How can we accomplish the job God Gave us—taking the Gospel to an enslaved world? — DAWSON TROTMAN
More than twenty-five years ago, in one of his last messages to staﬀ members and trainees before his death, Navigator’s founder Dawson Trotman (1906-1956) drove home what he saw to be the need of the hour:
WHAT IS THE Need Of The Hour?
For a beggar with a tin cup, it’s a dime. For a woman being taken to the hospital, it’s a doctor.
But what is it in Christian work? I started to list the things we often feel are the need—those things which, if supplied, would end our troubles.
Some say, “If I just had a larger staﬀ . . Many a minister would like to have an assistant, and many a mission would like to have more missionaries.
Others say, “We don’t need more workers, but better facilities. If we just had more oﬃce space and more buildings and a bigger base of operation, then we could do the job.”
In some parts of the world they say it’s better communications we lack, or better transportation, or better health care, or literature.
Many feel the need is an open door into some closed country. But the Bible says, “My God shall supply all your needs.” If we need an open door, why doesn’t God open it-“he that openeth, and no man shutteth; and shutteth, and no man openeth”?
Some say, “If we just had more time,” or “If I just weren’t so old, if I were only young again.” People have said to me, “Daws, if I had known when I was twenty years old what I know now, I could have done a hundred times more for the Lord. Why didn’t I?
Often the biggest need seems to be money. Money is the answer to a larger staﬀ, more facilities, better communications and transportation and literature. “If we just had more money.”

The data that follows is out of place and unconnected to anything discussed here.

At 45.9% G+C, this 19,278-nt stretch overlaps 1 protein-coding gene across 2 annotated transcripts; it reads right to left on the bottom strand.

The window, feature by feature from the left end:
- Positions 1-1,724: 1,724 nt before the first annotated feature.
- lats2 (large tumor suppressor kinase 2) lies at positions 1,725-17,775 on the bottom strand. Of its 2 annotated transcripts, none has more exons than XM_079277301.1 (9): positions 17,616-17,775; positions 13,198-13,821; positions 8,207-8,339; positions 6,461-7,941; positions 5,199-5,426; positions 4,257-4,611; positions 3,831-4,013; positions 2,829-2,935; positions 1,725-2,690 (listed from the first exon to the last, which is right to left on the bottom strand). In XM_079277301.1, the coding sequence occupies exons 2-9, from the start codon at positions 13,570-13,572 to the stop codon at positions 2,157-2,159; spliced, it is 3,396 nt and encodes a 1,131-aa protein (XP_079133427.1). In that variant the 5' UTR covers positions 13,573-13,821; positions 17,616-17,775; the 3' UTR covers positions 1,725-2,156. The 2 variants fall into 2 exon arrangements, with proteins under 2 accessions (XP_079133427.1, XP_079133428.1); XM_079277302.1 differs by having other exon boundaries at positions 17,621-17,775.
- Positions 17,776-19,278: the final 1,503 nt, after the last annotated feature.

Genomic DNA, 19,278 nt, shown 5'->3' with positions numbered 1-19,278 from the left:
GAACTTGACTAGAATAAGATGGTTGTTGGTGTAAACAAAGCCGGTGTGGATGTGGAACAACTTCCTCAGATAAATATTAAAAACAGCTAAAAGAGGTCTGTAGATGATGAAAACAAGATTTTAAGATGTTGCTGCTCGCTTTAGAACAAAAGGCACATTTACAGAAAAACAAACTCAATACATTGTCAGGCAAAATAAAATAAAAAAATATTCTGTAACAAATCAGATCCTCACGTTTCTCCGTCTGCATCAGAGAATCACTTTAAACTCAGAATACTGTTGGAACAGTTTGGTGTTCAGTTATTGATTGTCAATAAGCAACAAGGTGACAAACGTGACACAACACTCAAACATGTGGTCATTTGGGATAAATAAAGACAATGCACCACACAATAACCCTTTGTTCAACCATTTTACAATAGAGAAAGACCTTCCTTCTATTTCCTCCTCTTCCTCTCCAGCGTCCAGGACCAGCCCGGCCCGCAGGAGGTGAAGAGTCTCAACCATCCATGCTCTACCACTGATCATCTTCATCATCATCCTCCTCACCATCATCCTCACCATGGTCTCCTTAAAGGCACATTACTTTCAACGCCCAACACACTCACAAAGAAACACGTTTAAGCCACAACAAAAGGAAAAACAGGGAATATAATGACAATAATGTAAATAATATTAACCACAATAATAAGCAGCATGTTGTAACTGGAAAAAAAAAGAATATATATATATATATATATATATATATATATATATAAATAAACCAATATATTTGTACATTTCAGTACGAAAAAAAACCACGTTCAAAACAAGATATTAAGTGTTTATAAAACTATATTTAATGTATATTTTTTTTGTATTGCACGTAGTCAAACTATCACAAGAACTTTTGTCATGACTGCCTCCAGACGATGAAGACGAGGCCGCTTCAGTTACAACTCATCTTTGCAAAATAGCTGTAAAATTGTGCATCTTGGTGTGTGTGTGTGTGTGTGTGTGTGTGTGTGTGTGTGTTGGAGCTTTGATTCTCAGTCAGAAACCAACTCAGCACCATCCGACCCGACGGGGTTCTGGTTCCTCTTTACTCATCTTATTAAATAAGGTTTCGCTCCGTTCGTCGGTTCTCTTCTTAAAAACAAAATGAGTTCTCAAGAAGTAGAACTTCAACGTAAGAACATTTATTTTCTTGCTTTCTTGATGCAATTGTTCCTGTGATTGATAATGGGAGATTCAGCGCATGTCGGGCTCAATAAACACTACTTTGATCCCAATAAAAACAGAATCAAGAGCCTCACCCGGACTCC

What is the need of the hour? I don’t believe it is any of these. I am convinced that the God of the universe is in control, and he will supply all these needs in his own way and in his own time, all else being right.
The need of the hour is an army of soldiers dedicated to Jesus Christ, who believe that he is God, that he can fulfill every promise he ever made, and that nothing is too hard for him. This is the only way we can accomplish what is on God’s heart-getting the gospel to every creature.
In 1948 in Europe I met for three days with a group of twenty-five German fellows. I talked to them every evening for three hours, laying before them the great commission and the idea that not only did Germany need to hear the gospel, but that Germans themselves needed to obey the great commission by sending out missionaries.
Every once in a while a hand would go up. One of them said, “But Mr. Trotman, you don’t understand. Some of us right in this room don’t even own an Old Testament. We only have a New Testament.” But I pointed out, “When Jesus Christ gave these commands, they didn’t have even a New Testament.”
Later another spoke up. “But Mr. Trotman, we have very few good evangelical books in this country, like you do in America.” I asked, “How many books did the disciples have?”
Scattered through our nine hours together were other protests: “In America you have money.” “You have automobiles, we have bicycles.” “In America you can hear the gospel any day.” Every excuse was brought up. Each time I replied, “But the twelve apostles didn’t have that either, and Jesus sent them out.”
Finally, near the end, one fellow who was a little older than the rest, and who had an almost bitter expression on his face, rose and said, “Mr. Trotman, you in America have never had an occupation force in your land. You don’t know what it is to have soldiers of another country roaming your streets. Our souls are not our own.” I responded by reminding him of the Roman soldiers who occupied Palestine at the time Jesus Christ and his disciples lived.
Then it dawned on me that when Christ sent out his men, they were in a situation so bad that there could never be a worse one: no printing presses, no automobiles, no radios or television, no telephones, no church buildings.
He left them with nothing except a job to do. But with it he said, “All power is given unto me in heaven and in earth. Go ye therefore …”
What does the therefore mean? It means, “I have the power to give you the order, and I have the power to back you to the hilt.” Christ has all power. Not just in heaven, but also on earth. Not part of the power, but all power, which means power over the Romans, and power over Communists, and power over every nation on earth.